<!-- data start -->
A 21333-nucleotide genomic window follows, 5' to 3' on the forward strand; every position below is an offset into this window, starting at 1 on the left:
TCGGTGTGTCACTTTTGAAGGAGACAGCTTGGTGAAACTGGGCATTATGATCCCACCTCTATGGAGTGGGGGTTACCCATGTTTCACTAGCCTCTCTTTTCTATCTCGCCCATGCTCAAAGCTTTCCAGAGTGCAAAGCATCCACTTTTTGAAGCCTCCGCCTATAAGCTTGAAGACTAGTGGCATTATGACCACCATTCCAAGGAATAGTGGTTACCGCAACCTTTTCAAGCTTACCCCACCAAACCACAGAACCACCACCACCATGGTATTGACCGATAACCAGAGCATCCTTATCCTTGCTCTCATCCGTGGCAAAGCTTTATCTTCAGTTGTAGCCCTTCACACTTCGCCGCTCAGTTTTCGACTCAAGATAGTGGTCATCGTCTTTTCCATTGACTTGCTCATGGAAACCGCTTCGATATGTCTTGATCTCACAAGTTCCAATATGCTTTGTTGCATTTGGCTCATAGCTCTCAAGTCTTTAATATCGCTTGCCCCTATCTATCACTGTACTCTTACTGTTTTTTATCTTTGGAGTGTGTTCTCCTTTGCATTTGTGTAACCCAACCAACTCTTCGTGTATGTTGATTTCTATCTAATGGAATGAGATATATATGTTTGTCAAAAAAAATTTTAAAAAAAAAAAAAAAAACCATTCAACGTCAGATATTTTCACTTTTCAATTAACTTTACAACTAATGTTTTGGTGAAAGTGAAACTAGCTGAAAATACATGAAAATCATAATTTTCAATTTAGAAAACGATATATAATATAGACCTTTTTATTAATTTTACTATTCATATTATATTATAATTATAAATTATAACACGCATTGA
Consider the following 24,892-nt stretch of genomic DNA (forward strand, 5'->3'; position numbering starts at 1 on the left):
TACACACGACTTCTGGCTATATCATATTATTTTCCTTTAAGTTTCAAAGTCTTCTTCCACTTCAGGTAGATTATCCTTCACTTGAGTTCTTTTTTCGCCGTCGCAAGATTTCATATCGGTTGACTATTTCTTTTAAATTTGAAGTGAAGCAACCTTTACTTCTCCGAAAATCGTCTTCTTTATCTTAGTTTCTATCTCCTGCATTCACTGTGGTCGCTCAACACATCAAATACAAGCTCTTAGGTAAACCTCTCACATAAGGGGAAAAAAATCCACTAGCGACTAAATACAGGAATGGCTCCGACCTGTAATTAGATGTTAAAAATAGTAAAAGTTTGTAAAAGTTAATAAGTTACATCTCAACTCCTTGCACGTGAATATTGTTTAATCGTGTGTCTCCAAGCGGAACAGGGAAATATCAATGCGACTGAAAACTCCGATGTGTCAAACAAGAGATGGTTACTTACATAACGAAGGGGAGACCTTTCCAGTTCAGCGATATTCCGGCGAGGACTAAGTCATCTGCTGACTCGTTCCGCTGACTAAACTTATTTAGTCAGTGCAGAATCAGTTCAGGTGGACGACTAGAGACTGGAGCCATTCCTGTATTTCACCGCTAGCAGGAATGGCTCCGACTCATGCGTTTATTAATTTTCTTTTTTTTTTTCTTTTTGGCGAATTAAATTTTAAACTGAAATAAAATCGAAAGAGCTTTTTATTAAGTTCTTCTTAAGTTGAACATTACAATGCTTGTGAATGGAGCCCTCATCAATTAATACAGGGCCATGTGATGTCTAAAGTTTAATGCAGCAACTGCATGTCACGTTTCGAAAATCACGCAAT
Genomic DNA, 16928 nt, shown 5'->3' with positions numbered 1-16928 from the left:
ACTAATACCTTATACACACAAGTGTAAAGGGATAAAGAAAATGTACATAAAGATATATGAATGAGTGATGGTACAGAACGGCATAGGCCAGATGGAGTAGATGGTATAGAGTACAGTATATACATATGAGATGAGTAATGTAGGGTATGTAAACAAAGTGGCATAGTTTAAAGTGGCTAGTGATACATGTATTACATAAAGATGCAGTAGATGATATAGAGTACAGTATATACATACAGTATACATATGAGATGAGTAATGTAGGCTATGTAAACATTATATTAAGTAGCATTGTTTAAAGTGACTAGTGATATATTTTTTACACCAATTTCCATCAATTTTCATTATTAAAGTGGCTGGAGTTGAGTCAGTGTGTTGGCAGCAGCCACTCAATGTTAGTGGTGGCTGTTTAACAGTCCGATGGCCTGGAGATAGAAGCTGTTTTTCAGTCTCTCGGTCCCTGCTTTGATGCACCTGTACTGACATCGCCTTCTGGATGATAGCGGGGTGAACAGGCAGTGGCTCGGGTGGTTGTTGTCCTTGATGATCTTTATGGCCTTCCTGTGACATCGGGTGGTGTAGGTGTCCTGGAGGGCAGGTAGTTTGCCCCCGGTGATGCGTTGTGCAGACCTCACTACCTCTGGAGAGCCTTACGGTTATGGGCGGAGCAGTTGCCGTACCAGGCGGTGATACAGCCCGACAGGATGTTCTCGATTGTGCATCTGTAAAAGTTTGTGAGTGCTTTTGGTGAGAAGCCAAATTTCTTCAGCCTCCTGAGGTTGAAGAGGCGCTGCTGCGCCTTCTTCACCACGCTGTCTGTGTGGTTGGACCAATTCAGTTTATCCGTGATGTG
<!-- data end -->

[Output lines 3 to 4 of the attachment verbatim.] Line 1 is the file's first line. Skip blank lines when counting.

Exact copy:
Consider the following 24,892-nt stretch of genomic DNA (forward strand, 5'->3'; position numbering starts at 1 on the left):
TACACACGACTTCTGGCTATATCATATTATTTTCCTTTAAGTTTCAAAGTCTTCTTCCACTTCAGGTAGATTATCCTTCACTTGAGTTCTTTTTTCGCCGTCGCAAGATTTCATATCGGTTGACTATTTCTTTTAAATTTGAAGTGAAGCAACCTTTACTTCTCCGAAAATCGTCTTCTTTATCTTAGTTTCTATCTCCTGCATTCACTGTGGTCGCTCAACACATCAAATACAAGCTCTTAGGTAAACCTCTCACATAAGGGGAAAAAAATCCACTAGCGACTAAATACAGGAATGGCTCCGACCTGTAATTAGATGTTAAAAATAGTAAAAGTTTGTAAAAGTTAATAAGTTACATCTCAACTCCTTGCACGTGAATATTGTTTAATCGTGTGTCTCCAAGCGGAACAGGGAAATATCAATGCGACTGAAAACTCCGATGTGTCAAACAAGAGATGGTTACTTACATAACGAAGGGGAGACCTTTCCAGTTCAGCGATATTCCGGCGAGGACTAAGTCATCTGCTGACTCGTTCCGCTGACTAAACTTATTTAGTCAGTGCAGAATCAGTTCAGGTGGACGACTAGAGACTGGAGCCATTCCTGTATTTCACCGCTAGCAGGAATGGCTCCGACTCATGCGTTTATTAATTTTCTTTTTTTTTTTCTTTTTGGCGAATTAAATTTTAAACTGAAATAAAATCGAAAGAGCTTTTTATTAAGTTCTTCTTAAGTTGAACATTACAATGCTTGTGAATGGAGCCCTCATCAATTAATACAGGGCCATGTGATGTCTAAAGTTTAATGCAGCAACTGCATGTCACGTTTCGAAAATCACGCAAT